The latest graphene ink news:
Versarien recently shared it has signed a letter of intent with its textile collaboration partner to launch sportswear containing Versarien's graphene ink technology.
Versarien said the letter is non-binding, covering the intention of Versarien and the undisclosed Asia-headquartered company partner to "enter into a formal commercial relationship regarding an initial launch of high performance sportswear".
Researchers at the U.S-based University of Rochester, along with colleagues at Delft University of Technology in the Netherlands, have designed a way to produce graphene materials using a novel technique: mixing oxidized graphite with bacteria. Their method is reportedly a more cost-efficient, time-saving, and environmentally friendly way of producing graphene materials versus those produced chemically, and could lead to the creation of innovative computer technologies and medical equipment.
"For real applications you need large amounts," says Anne S. Meyer, an associate professor of biology at the University of Rochester. "Producing these bulk amounts is challenging and typically results in graphene that is thicker and less pure. This is where our work came in". In order to produce larger quantities of graphene materials, Meyer and her colleagues started with a vial of graphite. They exfoliated the graphite-shedding the layers of material-to produce graphene oxide (GO), which they then mixed with the bacteria Shewanella. They let the beaker of bacteria and precursor materials sit overnight, during which time the bacteria reduced the GO to a graphene material.
Graphene Flagship partners launch rocket to test the possibilities of printing graphene inks in space
Graphene Flagship partners, Université Libre de Bruxelles, University of Pisa and the University of Cambridge, in collaboration with the European Space Agency (ESA) and the Swedish Space Corporation (SSC), recently launched The Materials Science Experiment Rocket (MASER) into space. The objective is to test the printing of graphene patterns on silicon substrates in zero gravity conditions.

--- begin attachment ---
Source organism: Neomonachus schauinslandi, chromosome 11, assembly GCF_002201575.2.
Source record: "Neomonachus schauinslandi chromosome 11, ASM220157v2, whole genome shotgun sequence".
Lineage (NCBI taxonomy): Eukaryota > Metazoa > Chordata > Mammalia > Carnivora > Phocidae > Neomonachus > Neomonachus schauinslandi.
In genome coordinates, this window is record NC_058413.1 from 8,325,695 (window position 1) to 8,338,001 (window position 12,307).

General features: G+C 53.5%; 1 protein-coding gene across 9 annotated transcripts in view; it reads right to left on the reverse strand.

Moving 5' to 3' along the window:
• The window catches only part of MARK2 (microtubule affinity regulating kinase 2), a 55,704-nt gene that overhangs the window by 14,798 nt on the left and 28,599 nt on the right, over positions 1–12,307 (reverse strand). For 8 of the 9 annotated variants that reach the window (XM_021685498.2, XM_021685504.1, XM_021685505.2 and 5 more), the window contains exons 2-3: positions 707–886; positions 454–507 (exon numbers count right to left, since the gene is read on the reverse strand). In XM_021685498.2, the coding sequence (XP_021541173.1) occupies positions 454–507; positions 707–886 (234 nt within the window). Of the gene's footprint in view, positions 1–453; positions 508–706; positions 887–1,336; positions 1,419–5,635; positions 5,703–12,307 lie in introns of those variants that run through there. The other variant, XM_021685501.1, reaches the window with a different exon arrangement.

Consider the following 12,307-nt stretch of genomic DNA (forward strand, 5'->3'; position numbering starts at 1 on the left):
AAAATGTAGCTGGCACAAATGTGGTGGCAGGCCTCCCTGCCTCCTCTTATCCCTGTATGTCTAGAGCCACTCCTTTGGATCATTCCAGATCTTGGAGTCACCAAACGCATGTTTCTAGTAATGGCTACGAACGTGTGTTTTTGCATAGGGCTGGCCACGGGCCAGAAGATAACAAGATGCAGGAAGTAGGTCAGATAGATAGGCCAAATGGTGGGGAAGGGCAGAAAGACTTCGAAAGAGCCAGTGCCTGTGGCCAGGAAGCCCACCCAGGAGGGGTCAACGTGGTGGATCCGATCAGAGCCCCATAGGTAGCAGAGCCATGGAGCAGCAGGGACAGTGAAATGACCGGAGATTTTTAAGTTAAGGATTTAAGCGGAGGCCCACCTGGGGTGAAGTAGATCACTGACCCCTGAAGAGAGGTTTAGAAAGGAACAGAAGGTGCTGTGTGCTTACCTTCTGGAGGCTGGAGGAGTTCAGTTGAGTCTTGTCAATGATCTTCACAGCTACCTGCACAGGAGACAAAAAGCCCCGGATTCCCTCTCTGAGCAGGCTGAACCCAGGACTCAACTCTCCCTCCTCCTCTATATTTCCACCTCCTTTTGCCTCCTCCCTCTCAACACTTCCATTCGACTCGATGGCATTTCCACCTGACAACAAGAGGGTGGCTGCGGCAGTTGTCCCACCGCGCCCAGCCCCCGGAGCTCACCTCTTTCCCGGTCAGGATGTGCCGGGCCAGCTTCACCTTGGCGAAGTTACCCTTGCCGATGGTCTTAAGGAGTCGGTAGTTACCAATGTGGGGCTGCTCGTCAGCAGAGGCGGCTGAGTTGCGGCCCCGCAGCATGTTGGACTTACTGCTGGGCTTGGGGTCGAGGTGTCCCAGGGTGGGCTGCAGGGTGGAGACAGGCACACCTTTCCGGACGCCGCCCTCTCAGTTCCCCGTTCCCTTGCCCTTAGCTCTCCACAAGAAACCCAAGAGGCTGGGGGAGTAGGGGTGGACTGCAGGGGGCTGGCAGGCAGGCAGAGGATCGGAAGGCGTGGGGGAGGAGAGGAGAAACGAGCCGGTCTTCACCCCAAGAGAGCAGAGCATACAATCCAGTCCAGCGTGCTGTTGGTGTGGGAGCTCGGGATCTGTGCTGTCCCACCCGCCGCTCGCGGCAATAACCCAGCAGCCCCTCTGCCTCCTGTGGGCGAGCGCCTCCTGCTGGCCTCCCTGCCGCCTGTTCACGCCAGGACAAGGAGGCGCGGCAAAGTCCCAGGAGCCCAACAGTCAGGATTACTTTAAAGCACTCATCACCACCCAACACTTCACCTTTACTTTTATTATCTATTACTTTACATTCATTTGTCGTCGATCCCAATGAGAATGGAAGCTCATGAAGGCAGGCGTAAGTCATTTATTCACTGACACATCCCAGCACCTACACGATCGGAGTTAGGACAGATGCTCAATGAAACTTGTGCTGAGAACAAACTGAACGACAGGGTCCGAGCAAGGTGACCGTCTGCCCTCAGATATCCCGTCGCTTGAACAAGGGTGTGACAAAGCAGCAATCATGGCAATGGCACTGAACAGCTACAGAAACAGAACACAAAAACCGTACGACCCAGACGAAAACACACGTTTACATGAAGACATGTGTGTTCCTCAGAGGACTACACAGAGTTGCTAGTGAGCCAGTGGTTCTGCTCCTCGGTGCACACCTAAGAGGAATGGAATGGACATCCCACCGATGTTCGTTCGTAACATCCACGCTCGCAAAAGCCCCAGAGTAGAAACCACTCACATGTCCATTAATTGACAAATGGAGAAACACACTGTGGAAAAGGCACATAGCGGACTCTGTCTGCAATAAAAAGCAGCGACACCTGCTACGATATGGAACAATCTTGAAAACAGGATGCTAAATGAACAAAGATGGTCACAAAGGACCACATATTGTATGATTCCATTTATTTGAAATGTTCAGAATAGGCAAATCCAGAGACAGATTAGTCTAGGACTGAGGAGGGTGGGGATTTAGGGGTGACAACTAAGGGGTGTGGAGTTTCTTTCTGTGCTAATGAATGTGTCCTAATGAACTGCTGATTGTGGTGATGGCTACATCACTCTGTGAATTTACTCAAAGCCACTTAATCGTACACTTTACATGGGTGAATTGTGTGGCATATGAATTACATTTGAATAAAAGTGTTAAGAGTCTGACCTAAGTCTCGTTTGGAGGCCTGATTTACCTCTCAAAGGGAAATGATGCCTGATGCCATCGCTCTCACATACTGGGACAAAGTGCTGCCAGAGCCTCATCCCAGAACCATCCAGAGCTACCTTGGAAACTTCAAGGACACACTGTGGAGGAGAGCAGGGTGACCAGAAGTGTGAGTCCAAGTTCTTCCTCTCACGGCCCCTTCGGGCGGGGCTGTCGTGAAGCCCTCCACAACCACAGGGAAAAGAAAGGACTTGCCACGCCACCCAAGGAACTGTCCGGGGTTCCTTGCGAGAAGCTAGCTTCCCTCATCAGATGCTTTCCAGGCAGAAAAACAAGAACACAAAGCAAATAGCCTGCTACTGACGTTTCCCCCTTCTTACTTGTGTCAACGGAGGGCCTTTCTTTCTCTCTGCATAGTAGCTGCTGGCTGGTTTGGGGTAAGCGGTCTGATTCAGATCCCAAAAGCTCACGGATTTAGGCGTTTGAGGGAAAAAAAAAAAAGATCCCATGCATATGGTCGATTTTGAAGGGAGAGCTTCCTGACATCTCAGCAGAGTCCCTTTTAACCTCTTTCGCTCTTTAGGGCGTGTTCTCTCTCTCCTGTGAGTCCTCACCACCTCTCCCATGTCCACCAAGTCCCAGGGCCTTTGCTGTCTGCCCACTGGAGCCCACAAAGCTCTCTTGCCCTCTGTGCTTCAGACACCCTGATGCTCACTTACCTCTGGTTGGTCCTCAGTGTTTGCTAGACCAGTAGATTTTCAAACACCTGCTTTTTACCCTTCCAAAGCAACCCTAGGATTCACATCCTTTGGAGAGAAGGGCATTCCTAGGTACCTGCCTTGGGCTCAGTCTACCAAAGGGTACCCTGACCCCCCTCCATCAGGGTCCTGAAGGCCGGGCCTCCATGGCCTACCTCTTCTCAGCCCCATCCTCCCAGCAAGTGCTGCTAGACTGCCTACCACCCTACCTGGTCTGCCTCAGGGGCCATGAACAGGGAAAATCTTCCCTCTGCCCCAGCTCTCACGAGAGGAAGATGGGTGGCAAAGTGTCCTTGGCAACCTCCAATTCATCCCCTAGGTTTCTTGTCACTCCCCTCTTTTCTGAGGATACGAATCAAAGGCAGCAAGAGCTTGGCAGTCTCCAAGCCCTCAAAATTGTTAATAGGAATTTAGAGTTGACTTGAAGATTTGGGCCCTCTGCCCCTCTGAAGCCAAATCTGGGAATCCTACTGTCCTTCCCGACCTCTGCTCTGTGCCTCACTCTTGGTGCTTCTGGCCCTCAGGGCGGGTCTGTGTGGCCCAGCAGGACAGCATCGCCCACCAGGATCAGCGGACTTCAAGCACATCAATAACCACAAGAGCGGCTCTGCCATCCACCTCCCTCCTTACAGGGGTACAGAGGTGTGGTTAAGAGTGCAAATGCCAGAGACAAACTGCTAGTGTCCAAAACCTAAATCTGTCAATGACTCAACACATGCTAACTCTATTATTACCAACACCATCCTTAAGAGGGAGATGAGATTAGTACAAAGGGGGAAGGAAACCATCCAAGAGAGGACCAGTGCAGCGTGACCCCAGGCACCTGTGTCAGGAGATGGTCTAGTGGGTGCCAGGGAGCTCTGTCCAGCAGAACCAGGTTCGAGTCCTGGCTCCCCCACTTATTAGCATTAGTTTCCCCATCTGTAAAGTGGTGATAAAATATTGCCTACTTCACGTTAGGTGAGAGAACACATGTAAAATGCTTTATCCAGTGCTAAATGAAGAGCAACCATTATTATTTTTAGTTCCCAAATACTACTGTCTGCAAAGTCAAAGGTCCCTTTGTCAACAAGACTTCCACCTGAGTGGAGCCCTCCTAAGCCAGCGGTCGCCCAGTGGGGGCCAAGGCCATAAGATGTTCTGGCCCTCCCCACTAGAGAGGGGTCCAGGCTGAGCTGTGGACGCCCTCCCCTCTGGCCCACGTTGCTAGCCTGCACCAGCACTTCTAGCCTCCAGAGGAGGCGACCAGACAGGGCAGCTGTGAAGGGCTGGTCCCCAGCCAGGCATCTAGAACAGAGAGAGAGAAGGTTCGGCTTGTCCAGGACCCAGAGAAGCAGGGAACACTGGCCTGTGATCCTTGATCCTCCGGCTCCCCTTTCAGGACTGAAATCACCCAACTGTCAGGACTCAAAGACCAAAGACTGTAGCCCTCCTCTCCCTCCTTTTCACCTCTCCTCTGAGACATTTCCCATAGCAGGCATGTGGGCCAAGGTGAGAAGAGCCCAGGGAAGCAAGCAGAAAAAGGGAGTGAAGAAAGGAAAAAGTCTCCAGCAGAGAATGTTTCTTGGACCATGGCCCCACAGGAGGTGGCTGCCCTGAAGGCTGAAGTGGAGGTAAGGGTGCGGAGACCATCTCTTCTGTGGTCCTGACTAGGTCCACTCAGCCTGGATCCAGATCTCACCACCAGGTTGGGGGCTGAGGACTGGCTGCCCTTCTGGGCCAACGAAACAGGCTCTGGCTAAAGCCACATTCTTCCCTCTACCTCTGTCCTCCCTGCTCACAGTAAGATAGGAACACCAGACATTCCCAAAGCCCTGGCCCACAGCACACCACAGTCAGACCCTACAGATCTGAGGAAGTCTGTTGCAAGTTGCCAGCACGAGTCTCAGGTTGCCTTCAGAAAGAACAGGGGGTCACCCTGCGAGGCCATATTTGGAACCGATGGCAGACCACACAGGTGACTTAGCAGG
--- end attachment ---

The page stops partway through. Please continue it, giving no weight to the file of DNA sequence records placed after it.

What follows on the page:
The experiment aims to test the possibilities of printing graphene inks in space. Studying the different self-assembly modes of graphene into functional patterns in zero-gravity will enable the fabrication of graphene electronic devices during long-term space missions, as well as help understand fundamental properties of graphene printing on Earth. This mission is also a first step towards the investigation of graphene for radiation shielding purposes, an essential requirement of manned space exploration.
Researchers at Joseph Wang's Laboratory for Nanobioelectronics at UC San Diego demonstrated the synthesis of high-performance stretchable graphene ink using a facile, scalable, and low-cost laser induction method for the synthesis of the graphene component.
As a proof-of-concept, the researchers fabricated a stretchable micro-supercapacitor (S-MSC) demonstrating high capacitance. This is said to be the first example of using laser-induced graphene in the form of a powder preparation of graphene-based inks and subsequently for use in screen-printing of S-MSC.
Canadian graphene developer Grafoid announced that it launched a new company, called Grafprint3D, to develop and produce 3D printing materials based on Grafoid's MesoGraf graphene - although Grafprint3D's current materials are actually graphene inks for screen printing and inkjet printing and not 3D printed ones.
Grafoid says that initially the new company will focus on wearable device fabrication with biocompatible polymers, biomaterial substrates for cell therapy engineering research, and rapid product prototyping with printable advanced nanomaterials.